When you miss a credit card payment by 1 day: Late payment fee, negative impact on credit score, 25%+ APR, collections/account closure risk. Government unable to achieve balanced budget in 20+ years and hits debt ceiling repeatedly: We are the best! Give us more money and power! Zero interest rates forever! Print more money! Raise debt ceiling! This time it will work!
United States was a great nation. keeping debit under control is a key factor to be powerful and reliable. now united States are collapsing. debt ceiling was created to keep things under control and avoid the decadence we are seeing. roman empire did exactly the same
printing dollar today is the same of silver coin debasement roman empire did in iii century
Fed will print more money doesn’t matter buy calls
Risk Disclosure: Trading in financial instruments and/or cryptocurrencies involves high risks including the risk of losing some, or all, of your investment amount, and may not be suitable for all investors. Prices of cryptocurrencies are extremely volatile and may be affected by external factors such as financial, regulatory or political events. Trading on margin increases the financial risks.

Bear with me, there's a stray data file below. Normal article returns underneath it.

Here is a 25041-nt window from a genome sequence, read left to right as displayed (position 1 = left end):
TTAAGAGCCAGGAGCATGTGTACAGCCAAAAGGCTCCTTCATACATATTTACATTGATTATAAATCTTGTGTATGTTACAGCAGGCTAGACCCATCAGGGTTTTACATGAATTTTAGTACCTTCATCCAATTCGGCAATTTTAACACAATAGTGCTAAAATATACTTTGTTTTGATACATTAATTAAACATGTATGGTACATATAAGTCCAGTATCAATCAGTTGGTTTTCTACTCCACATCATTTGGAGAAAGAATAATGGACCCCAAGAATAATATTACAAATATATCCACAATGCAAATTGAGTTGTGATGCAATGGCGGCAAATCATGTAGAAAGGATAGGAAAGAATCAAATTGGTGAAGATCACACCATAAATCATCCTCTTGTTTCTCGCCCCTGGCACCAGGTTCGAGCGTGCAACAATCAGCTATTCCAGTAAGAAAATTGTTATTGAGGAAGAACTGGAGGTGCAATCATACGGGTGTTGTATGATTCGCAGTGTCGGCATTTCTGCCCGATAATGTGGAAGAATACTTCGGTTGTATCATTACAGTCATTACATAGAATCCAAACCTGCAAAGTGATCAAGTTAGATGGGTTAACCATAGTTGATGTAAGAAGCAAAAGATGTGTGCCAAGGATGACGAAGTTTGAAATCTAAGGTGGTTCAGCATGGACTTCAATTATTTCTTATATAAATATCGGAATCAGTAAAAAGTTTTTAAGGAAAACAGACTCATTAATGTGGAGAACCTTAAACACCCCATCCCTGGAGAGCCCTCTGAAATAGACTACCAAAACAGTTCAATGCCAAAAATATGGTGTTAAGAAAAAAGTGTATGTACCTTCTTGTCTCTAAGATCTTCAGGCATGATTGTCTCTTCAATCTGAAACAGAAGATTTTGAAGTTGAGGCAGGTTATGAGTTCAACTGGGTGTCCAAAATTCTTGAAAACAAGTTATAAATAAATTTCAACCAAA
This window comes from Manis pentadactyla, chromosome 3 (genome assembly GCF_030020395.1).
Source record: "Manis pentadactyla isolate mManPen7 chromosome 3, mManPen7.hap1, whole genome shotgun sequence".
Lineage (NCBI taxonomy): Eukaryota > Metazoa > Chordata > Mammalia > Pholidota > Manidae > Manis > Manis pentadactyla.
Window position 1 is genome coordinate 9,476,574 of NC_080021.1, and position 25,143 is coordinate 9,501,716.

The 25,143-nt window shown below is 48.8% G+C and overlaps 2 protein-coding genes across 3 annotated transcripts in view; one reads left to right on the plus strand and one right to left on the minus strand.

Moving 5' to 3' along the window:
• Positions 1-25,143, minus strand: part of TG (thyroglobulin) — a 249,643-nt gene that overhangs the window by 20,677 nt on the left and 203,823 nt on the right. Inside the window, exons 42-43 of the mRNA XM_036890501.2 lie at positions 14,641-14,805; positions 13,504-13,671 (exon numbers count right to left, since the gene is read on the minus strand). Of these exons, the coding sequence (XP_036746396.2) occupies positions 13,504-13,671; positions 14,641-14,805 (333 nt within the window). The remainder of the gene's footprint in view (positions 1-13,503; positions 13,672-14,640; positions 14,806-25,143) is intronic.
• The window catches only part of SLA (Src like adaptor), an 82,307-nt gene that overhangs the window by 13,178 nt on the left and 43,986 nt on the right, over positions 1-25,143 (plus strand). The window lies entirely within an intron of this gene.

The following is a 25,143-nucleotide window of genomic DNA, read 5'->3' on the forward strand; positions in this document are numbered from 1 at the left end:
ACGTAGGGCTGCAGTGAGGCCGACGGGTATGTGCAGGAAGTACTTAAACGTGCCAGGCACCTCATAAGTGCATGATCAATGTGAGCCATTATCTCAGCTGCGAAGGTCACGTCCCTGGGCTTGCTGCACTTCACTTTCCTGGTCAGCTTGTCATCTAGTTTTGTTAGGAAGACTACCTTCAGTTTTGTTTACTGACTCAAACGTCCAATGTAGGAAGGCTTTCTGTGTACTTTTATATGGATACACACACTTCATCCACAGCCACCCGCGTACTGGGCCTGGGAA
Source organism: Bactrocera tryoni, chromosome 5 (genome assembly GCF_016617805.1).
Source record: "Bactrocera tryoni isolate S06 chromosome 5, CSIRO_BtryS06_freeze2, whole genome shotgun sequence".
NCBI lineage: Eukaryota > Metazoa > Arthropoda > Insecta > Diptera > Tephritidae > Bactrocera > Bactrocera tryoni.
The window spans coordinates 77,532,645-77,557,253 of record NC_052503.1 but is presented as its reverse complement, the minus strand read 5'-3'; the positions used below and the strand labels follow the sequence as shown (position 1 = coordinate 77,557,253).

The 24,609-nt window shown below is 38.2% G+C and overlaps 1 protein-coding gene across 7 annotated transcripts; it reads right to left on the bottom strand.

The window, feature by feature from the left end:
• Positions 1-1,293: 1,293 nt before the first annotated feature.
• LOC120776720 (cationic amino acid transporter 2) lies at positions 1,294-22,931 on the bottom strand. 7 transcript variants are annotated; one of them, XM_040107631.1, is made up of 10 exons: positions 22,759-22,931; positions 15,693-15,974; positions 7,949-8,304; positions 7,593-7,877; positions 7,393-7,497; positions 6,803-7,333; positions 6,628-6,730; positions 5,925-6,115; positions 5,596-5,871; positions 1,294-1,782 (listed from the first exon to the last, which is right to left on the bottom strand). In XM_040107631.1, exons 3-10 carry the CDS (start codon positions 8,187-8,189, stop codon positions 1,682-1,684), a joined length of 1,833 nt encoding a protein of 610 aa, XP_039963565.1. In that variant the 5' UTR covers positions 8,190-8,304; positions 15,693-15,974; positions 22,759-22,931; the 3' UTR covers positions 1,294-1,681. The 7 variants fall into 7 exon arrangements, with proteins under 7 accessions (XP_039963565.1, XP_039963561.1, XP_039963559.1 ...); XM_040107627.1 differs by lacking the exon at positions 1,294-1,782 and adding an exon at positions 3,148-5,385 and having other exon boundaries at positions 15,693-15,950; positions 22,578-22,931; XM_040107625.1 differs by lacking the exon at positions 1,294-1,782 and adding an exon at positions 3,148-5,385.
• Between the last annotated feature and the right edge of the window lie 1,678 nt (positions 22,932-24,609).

Before deciding to trade in financial instrument or cryptocurrencies you should be fully informed of the risks and costs associated with trading the financial markets, carefully consider your investment objectives, level of experience, and risk appetite, and seek professional advice where needed.
Fusion Media would like to remind you that the data contained in this website is not necessarily real-time nor accurate. The data and prices on the website are not necessarily provided by any market or exchange, but may be provided by market makers, and so prices may not be accurate and may differ from the actual price at any given market, meaning prices are indicative and not appropriate for trading purposes. Fusion Media and any provider of the data contained in this website will not accept liability for any loss or damage as a result of your trading, or your reliance on the information contained within this website.
It is prohibited to use, store, reproduce, display, modify, transmit or distribute the data contained in this website without the explicit prior written permission of Fusion Media and/or the data provider. All intellectual property rights are reserved by the providers and/or the exchange providing the data contained in this website.
Fusion Media may be compensated by the advertisers that appear on the website, based on your interaction with the advertisements or advertisers.
© 2007-2024 - Fusion Media Limited. All Rights Reserved.